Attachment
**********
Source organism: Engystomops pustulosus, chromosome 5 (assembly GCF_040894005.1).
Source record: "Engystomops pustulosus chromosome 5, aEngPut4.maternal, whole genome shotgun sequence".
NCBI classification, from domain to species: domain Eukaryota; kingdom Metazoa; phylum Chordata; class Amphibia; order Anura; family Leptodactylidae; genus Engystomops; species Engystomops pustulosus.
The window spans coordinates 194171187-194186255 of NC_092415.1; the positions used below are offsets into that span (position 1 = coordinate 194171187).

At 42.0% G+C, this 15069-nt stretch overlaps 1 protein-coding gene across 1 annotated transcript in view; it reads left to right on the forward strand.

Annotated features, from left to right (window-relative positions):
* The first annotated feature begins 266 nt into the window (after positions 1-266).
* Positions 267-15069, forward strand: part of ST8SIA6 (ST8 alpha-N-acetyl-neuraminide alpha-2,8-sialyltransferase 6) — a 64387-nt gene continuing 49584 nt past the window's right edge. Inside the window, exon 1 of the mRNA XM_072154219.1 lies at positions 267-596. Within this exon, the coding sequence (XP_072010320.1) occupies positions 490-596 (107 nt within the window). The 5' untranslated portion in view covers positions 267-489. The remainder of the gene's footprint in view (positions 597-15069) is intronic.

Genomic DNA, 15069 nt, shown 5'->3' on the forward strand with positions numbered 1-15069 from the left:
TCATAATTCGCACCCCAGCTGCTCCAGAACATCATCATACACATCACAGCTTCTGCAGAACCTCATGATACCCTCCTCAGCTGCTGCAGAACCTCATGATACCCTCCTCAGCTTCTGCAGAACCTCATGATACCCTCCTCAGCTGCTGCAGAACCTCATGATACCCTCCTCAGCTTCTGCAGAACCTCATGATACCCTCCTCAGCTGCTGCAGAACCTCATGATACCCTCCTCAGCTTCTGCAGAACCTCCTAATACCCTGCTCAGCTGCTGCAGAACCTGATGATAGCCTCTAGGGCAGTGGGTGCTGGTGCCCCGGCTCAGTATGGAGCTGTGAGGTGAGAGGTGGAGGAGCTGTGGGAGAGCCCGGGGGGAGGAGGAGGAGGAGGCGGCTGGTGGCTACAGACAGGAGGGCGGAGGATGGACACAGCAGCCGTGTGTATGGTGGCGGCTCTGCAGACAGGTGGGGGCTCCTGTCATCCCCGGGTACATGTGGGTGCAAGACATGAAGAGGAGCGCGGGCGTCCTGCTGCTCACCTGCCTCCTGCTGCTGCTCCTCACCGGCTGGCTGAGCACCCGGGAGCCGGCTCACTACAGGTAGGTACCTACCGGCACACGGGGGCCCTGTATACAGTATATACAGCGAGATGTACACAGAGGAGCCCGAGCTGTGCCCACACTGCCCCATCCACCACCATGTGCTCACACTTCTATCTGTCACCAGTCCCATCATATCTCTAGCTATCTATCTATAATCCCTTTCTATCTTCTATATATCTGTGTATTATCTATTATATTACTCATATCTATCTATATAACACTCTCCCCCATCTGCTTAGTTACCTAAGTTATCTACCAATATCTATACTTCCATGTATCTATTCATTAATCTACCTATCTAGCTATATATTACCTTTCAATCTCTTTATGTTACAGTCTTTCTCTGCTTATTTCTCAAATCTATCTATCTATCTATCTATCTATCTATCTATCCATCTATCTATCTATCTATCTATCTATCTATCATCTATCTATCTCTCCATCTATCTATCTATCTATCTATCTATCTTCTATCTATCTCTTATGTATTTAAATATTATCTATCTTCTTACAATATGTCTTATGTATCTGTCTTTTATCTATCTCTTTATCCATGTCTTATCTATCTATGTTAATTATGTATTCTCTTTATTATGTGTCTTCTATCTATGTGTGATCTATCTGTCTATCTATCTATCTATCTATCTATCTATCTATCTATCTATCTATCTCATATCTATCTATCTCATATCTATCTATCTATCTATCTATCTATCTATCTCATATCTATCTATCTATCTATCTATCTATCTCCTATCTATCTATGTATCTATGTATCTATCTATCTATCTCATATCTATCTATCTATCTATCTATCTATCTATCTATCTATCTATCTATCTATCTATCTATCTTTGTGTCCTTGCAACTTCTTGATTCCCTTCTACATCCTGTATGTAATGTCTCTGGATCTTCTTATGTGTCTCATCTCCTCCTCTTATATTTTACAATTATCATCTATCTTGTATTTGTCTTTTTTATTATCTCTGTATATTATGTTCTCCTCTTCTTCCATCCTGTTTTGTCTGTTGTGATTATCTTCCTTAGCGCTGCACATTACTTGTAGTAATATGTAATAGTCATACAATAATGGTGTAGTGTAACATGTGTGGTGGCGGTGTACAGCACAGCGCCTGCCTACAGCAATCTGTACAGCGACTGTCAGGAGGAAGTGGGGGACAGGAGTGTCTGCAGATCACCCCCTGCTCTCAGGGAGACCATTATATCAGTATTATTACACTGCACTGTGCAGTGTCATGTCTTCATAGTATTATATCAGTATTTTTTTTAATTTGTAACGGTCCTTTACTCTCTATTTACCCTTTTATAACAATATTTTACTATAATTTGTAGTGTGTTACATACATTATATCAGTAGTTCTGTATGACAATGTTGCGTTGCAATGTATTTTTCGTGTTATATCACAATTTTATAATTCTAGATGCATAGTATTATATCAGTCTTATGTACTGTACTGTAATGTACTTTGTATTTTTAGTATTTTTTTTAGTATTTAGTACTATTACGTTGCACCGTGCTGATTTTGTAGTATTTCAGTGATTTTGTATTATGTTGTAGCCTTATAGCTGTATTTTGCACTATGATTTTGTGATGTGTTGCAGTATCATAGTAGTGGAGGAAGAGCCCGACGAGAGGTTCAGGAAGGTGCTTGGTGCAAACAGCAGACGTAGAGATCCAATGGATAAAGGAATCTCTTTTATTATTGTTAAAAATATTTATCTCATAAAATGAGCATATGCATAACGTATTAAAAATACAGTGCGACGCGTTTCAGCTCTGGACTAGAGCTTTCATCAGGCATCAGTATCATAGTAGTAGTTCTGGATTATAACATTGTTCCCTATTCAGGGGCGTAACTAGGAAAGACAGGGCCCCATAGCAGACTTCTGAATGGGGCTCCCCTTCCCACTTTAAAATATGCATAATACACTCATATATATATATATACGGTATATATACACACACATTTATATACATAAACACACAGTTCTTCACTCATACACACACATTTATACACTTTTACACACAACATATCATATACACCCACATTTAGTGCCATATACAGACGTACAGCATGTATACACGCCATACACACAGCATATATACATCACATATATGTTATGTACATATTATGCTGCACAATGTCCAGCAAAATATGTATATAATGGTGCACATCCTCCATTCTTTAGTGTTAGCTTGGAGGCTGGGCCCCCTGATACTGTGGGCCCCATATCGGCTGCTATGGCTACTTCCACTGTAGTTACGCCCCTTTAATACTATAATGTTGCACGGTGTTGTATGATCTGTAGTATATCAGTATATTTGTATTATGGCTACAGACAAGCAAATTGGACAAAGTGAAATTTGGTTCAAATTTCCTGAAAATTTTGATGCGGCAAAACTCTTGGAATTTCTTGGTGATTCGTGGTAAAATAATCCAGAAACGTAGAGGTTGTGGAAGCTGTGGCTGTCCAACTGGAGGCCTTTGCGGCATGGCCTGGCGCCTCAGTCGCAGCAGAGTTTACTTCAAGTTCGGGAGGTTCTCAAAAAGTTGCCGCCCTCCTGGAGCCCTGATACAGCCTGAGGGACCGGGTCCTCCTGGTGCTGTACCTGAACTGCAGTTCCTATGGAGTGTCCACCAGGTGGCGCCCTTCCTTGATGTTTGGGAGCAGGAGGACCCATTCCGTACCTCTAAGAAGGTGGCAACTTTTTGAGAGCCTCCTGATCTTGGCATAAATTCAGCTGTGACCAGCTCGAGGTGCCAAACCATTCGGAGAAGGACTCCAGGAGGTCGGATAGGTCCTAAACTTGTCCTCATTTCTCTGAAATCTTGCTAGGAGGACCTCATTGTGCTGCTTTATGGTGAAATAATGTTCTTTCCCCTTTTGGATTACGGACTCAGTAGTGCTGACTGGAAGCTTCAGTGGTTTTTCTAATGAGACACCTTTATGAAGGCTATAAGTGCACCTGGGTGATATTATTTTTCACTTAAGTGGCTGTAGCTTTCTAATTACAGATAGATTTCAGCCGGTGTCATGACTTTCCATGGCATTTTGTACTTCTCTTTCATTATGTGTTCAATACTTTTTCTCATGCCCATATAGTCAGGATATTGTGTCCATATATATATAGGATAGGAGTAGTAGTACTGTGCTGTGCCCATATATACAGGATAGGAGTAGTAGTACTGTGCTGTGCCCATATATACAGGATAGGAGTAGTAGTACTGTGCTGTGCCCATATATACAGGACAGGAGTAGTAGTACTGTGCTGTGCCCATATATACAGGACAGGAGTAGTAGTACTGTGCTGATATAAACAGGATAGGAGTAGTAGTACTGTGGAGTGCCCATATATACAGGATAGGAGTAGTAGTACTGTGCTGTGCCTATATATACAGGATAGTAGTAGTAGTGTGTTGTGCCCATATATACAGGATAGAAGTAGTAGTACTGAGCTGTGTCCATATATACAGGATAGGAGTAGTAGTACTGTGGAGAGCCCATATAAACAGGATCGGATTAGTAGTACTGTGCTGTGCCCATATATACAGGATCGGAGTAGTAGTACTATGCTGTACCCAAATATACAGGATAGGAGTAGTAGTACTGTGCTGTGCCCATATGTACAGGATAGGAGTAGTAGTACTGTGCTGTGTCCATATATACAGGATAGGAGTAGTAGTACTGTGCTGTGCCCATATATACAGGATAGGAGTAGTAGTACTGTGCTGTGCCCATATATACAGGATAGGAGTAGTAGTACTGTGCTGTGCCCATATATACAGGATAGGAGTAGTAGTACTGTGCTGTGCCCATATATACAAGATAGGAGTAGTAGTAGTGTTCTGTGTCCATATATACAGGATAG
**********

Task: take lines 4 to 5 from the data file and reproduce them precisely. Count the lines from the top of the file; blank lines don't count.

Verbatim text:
The window spans coordinates 194171187-194186255 of NC_092415.1; the positions used below are offsets into that span (position 1 = coordinate 194171187).

At 42.0% G+C, this 15069-nt stretch overlaps 1 protein-coding gene across 1 annotated transcript in view; it reads left to right on the forward strand.